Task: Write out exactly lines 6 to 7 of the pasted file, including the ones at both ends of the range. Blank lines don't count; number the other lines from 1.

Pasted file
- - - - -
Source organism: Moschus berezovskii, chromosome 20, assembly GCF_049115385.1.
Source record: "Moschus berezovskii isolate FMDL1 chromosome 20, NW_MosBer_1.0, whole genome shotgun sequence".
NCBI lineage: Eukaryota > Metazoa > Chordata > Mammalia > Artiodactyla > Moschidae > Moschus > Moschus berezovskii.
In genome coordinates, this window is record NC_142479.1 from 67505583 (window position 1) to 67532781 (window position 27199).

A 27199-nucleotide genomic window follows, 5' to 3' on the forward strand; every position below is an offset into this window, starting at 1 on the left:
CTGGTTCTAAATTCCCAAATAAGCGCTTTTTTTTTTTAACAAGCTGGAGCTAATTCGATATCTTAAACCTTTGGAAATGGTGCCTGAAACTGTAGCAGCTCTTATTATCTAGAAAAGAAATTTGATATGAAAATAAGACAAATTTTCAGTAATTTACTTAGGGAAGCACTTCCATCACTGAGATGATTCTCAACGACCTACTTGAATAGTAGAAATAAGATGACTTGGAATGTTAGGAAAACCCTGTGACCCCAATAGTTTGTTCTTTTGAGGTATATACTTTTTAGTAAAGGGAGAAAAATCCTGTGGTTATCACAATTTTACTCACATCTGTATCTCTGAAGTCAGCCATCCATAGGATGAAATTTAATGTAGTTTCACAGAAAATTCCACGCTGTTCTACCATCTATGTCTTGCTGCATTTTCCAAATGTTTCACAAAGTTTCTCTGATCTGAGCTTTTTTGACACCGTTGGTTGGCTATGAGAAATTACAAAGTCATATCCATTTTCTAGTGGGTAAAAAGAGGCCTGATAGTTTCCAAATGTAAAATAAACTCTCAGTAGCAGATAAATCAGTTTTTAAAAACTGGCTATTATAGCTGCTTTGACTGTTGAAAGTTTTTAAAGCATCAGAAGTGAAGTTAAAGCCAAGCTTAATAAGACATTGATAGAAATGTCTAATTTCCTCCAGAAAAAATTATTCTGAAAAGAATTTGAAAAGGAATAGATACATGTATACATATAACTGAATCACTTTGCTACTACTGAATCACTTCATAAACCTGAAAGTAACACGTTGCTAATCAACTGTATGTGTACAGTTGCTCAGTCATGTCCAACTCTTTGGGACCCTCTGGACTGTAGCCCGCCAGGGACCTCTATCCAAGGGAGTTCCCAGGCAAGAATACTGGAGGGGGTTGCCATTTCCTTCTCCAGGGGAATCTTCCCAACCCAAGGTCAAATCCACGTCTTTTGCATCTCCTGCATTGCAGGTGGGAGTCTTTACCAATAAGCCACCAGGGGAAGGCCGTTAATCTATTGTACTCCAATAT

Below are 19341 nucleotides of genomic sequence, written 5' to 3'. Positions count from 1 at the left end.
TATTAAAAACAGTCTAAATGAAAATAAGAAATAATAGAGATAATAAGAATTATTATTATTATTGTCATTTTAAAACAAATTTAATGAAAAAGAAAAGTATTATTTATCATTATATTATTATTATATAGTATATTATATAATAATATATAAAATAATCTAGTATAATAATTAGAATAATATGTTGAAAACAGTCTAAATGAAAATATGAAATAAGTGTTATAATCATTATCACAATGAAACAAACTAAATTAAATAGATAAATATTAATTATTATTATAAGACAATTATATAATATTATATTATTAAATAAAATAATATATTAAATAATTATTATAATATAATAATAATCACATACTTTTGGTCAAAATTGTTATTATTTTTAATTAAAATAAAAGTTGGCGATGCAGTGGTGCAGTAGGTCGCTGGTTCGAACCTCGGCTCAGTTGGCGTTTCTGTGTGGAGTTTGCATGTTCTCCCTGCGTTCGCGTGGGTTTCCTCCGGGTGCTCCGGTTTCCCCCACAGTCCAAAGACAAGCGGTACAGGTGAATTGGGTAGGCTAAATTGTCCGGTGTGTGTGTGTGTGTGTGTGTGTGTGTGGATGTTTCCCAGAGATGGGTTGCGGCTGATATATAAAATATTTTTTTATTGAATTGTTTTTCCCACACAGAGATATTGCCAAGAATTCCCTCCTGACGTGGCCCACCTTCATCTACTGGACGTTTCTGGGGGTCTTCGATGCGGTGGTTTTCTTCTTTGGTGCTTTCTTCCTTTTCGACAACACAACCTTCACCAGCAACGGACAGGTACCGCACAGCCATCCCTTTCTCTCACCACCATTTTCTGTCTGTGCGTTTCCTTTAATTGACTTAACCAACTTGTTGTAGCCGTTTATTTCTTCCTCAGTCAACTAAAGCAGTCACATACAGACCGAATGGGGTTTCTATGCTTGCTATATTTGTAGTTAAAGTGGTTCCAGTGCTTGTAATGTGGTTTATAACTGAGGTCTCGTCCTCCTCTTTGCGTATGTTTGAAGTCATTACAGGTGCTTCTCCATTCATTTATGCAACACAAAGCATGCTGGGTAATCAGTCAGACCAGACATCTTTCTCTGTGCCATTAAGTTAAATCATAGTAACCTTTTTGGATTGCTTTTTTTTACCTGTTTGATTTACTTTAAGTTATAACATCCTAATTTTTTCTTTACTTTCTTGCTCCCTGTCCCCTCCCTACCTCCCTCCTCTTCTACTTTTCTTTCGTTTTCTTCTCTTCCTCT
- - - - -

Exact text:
CTGGTTCTAAATTCCCAAATAAGCGCTTTTTTTTTTTAACAAGCTGGAGCTAATTCGATATCTTAAACCTTTGGAAATGGTGCCTGAAACTGTAGCAGCTCTTATTATCTAGAAAAGAAATTTGATATGAAAATAAGACAAATTTTCAGTAATTTACTTAGGGAAGCACTTCCATCACTGAGATGATTCTCAACGACCTACTTGAATAGTAGAAATAAGATGACTTGGAATGTTAGGAAAACCCTGTGACCCCAATAGTTTGTTCTTTTGAGGTATATACTTTTTAGTAAAGGGAGAAAAATCCTGTGGTTATCACAATTTTACTCACATCTGTATCTCTGAAGTCAGCCATCCATAGGATGAAATTTAATGTAGTTTCACAGAAAATTCCACGCTGTTCTACCATCTATGTCTTGCTGCATTTTCCAAATGTTTCACAAAGTTTCTCTGATCTGAGCTTTTTTGACACCGTTGGTTGGCTATGAGAAATTACAAAGTCATATCCATTTTCTAGTGGGTAAAAAGAGGCCTGATAGTTTCCAAATGTAAAATAAACTCTCAGTAGCAGATAAATCAGTTTTTAAAAACTGGCTATTATAGCTGCTTTGACTGTTGAAAGTTTTTAAAGCATCAGAAGTGAAGTTAAAGCCAAGCTTAATAAGACATTGATAGAAATGTCTAATTTCCTCCAGAAAAAATTATTCTGAAAAGAATTTGAAAAGGAATAGATACATGTATACATATAACTGAATCACTTTGCTACTACTGAATCACTTCATAAACCTGAAAGTAACACGTTGCTAATCAACTGTATGTGTACAGTTGCTCAGTCATGTCCAACTCTTTGGGACCCTCTGGACTGTAGCCCGCCAGGGACCTCTATCCAAGGGAGTTCCCAGGCAAGAATACTGGAGGGGGTTGCCATTTCCTTCTCCAGGGGAATCTTCCCAACCCAAGGTCAAATCCACGTCTTTTGCATCTCCTGCATTGCAGGTGGGAGTCTTTACCAATAAGCCACCAGGGGAAGGCCGTTAATCTATTGTACTCCAATAT

Below are 19341 nucleotides of genomic sequence, written 5' to 3'. Positions count from 1 at the left end.